Chicago Tribune Profiles IRI’s Sam LaHood

Peoria native among those caught up in Egypt tug of war
Chicago Tribune
By Andy Grimm

When Lorne Craner hired Sam LaHood to lead the Egypt office of the International Republican Institute 18 months ago, he advised LaHood that he should strive to stay in the background as the country took small steps toward democracy.

The tumult of the Arab Spring proved Craner’s advice wrong, and in the past three months, LaHood, 36, has found himself in the international spotlight because of a tug of war between the U.S. and the military regime running Egypt.

Several similar organizations have been targeted in a monthslong investigation of foreign influence in Egypt’s politics, and dozens of employees appear likely to face charges. LaHood, a Peoria native and son of Secretary of Transportation Ray LaHood, is by far the most prominent name, and usually the only one mentioned in news stories.

“He has had a very unique experience, that is for sure,” Craner, president of the IRI, said Sunday afternoon, several hours after talking to LaHood. “He was very calm and cool, sort of an unflappable person. Those are qualities we look for in the people we hire.”

The International Republican Institute provides nuts-and-bolts political know-how to politicians in developing democracies around the world, Craner said. In countries that have languished under totalitarian rule for decades, skills like making pamphlets or hosting a news conference are virtually nonexistent, Craner said.

LaHood was uniquely suited for the task, Craner said. His father, the son of Lebanese immigrants, served seven terms in Congress representing the Peoria area and had also been a state legislator. Sam LaHood first visited Cairo as a college student, and he later returned to study at American University of Beirut, where he earned a master’s degree.

Sam LaHood has spent most of the past dozen years in the Middle East, working for the State Department in Iraq, where he toured the war-torn country with reporters and helped with coverage of the trial of Saddam Hussein.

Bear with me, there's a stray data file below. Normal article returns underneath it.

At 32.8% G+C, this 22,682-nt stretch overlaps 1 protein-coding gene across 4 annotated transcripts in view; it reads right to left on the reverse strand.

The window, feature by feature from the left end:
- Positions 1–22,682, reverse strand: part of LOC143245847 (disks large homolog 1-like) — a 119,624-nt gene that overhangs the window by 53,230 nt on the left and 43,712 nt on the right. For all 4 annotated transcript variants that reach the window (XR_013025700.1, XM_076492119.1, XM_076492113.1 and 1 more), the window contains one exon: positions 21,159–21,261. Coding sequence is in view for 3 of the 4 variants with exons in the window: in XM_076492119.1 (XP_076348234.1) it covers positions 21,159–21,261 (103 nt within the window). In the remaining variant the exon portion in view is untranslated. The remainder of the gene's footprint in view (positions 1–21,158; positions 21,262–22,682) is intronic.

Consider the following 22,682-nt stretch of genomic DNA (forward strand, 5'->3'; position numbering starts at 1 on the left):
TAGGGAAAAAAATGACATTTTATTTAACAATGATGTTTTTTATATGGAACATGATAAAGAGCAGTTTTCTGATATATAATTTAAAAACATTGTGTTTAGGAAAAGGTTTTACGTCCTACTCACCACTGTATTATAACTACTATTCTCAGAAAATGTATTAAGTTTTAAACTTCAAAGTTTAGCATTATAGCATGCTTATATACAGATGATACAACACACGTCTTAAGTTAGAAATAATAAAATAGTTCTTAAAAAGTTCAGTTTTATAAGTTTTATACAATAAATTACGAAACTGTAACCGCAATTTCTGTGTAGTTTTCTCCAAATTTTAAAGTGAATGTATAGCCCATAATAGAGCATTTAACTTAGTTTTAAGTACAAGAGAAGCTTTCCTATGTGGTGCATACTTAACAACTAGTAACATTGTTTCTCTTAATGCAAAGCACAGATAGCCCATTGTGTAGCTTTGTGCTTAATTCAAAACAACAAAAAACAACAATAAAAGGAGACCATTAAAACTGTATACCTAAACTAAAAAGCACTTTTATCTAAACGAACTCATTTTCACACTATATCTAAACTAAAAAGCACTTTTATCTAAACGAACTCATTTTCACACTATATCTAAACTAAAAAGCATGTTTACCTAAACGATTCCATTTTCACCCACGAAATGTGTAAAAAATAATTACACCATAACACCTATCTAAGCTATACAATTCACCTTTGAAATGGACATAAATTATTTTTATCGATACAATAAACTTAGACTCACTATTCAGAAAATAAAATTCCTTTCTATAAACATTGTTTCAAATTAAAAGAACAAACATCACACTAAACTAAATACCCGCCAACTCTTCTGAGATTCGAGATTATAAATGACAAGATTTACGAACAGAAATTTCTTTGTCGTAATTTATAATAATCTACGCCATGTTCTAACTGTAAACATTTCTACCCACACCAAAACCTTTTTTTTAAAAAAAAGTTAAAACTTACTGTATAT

In 2008, he returned to the U.S. to work as an advance man on John McCain’s presidential campaign. Afterward, he started a media consulting firm in Washington and worked there until taking the job with the institute. He got married last year and lives in a Cairo apartment near Tahrir Square.

Few of LaHood’s colleagues in Cairo even knew he was related to a Cabinet member, said Scott Mastic, director of the institute’s Middle East programs.

“He’s a very laid-back, unassuming guy,” Mastic said. “People we’ve worked with programmatically there don’t even know he’s Ray LaHood’s son. They’re surprised when they find out.”

Craner said the institute has operated offices around the world for 30 years, occasionally drawing scrutiny from local governments, but the raids in Egypt and the criminal charges against his staff are unprecedented. The Cairo office had been running since 2005 and had been under surveillance by then-President Hosni Mubarak, who placed strict limitations on the work the institute and similar groups were able to do.

When protests erupted in Tahrir Square, Mubarak’s government criticized the group, making false accusations that the institute was passing out cash to demonstrators and bankrolling political campaigns, Craner said. Before finding out he was banned from traveling outside the country, LaHood had twice been interviewed by investigators at the Ministry of Justice, for more than four hours each time.

“The questions tended to have a very political slant that didn’t give us a lot of confidence in the investigation,” Craner said. “They were sort of along the lines of, ‘You’ve been robbing the Egyptian people of money they would otherwise have,’ not really questions at all.”

LaHood had “laid low” during the Tahrir Square uprising, keeping tabs on his staff of about 40 employees, mostly Egyptians, Mastic said. But after Mubarak’s ouster, LaHood had worked tirelessly as the group helped numerous local politicians in the country’s first free elections in decades.

“The irony is, the situation for us has gotten far worse than it was under Mubarak,” Craner said.

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